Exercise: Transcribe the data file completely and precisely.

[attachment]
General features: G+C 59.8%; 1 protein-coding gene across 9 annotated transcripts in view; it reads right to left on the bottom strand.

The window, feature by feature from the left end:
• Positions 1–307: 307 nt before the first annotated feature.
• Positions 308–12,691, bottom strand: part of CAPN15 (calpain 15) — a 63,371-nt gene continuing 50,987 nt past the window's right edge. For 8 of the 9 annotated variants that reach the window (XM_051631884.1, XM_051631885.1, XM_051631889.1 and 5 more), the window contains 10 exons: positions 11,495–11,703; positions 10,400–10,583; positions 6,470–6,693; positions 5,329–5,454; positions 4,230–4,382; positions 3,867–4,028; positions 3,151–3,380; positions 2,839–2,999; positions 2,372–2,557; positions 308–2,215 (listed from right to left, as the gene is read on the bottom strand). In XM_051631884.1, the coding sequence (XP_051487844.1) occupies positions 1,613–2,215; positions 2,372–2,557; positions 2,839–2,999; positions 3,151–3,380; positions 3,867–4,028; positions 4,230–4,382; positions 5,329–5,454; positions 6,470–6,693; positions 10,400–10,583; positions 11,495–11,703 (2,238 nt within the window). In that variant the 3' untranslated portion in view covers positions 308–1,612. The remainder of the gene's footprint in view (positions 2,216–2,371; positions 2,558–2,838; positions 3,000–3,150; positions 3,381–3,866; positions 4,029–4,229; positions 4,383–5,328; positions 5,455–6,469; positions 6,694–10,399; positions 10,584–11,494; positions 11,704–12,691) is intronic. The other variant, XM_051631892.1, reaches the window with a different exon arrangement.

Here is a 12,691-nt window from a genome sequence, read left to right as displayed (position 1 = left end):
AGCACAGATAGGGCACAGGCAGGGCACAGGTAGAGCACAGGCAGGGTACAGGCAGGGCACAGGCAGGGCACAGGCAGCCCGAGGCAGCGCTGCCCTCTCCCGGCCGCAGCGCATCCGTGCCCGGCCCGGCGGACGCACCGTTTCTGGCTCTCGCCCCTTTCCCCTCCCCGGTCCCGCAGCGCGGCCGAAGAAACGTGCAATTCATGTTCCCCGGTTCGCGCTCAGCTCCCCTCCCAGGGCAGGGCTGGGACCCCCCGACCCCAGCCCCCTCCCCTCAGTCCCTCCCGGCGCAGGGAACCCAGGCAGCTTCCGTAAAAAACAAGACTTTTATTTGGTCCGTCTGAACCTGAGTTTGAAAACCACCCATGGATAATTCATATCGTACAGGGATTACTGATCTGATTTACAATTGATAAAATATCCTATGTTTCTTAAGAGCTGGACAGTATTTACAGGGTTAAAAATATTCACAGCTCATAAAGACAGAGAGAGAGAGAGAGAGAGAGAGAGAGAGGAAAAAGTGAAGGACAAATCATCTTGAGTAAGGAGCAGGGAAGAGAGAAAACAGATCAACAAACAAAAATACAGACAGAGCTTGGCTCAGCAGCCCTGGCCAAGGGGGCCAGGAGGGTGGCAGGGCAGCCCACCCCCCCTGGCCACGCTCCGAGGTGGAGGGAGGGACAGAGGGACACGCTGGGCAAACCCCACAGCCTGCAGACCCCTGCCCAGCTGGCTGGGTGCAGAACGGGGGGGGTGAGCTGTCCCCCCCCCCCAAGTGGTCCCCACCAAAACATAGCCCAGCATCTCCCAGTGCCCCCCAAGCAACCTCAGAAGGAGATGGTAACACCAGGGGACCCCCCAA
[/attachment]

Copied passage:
General features: G+C 59.8%; 1 protein-coding gene across 9 annotated transcripts in view; it reads right to left on the bottom strand.

The window, feature by feature from the left end:
• Positions 1–307: 307 nt before the first annotated feature.
• Positions 308–12,691, bottom strand: part of CAPN15 (calpain 15) — a 63,371-nt gene continuing 50,987 nt past the window's right edge. For 8 of the 9 annotated variants that reach the window (XM_051631884.1, XM_051631885.1, XM_051631889.1 and 5 more), the window contains 10 exons: positions 11,495–11,703; positions 10,400–10,583; positions 6,470–6,693; positions 5,329–5,454; positions 4,230–4,382; positions 3,867–4,028; positions 3,151–3,380; positions 2,839–2,999; positions 2,372–2,557; positions 308–2,215 (listed from right to left, as the gene is read on the bottom strand). In XM_051631884.1, the coding sequence (XP_051487844.1) occupies positions 1,613–2,215; positions 2,372–2,557; positions 2,839–2,999; positions 3,151–3,380; positions 3,867–4,028; positions 4,230–4,382; positions 5,329–5,454; positions 6,470–6,693; positions 10,400–10,583; positions 11,495–11,703 (2,238 nt within the window). In that variant the 3' untranslated portion in view covers positions 308–1,612. The remainder of the gene's footprint in view (positions 2,216–2,371; positions 2,558–2,838; positions 3,000–3,150; positions 3,381–3,866; positions 4,029–4,229; positions 4,383–5,328; positions 5,455–6,469; positions 6,694–10,399; positions 10,584–11,494; positions 11,704–12,691) is intronic. The other variant, XM_051631892.1, reaches the window with a different exon arrangement.

Here is a 12,691-nt window from a genome sequence, read left to right as displayed (position 1 = left end):
AGCACAGATAGGGCACAGGCAGGGCACAGGTAGAGCACAGGCAGGGTACAGGCAGGGCACAGGCAGGGCACAGGCAGCCCGAGGCAGCGCTGCCCTCTCCCGGCCGCAGCGCATCCGTGCCCGGCCCGGCGGACGCACCGTTTCTGGCTCTCGCCCCTTTCCCCTCCCCGGTCCCGCAGCGCGGCCGAAGAAACGTGCAATTCATGTTCCCCGGTTCGCGCTCAGCTCCCCTCCCAGGGCAGGGCTGGGACCCCCCGACCCCAGCCCCCTCCCCTCAGTCCCTCCCGGCGCAGGGAACCCAGGCAGCTTCCGTAAAAAACAAGACTTTTATTTGGTCCGTCTGAACCTGAGTTTGAAAACCACCCATGGATAATTCATATCGTACAGGGATTACTGATCTGATTTACAATTGATAAAATATCCTATGTTTCTTAAGAGCTGGACAGTATTTACAGGGTTAAAAATATTCACAGCTCATAAAGACAGAGAGAGAGAGAGAGAGAGAGAGAGAGAGGAAAAAGTGAAGGACAAATCATCTTGAGTAAGGAGCAGGGAAGAGAGAAAACAGATCAACAAACAAAAATACAGACAGAGCTTGGCTCAGCAGCCCTGGCCAAGGGGGCCAGGAGGGTGGCAGGGCAGCCCACCCCCCCTGGCCACGCTCCGAGGTGGAGGGAGGGACAGAGGGACACGCTGGGCAAACCCCACAGCCTGCAGACCCCTGCCCAGCTGGCTGGGTGCAGAACGGGGGGGGTGAGCTGTCCCCCCCCCCCAAGTGGTCCCCACCAAAACATAGCCCAGCATCTCCCAGTGCCCCCCAAGCAACCTCAGAAGGAGATGGTAACACCAGGGGACCCCCCAA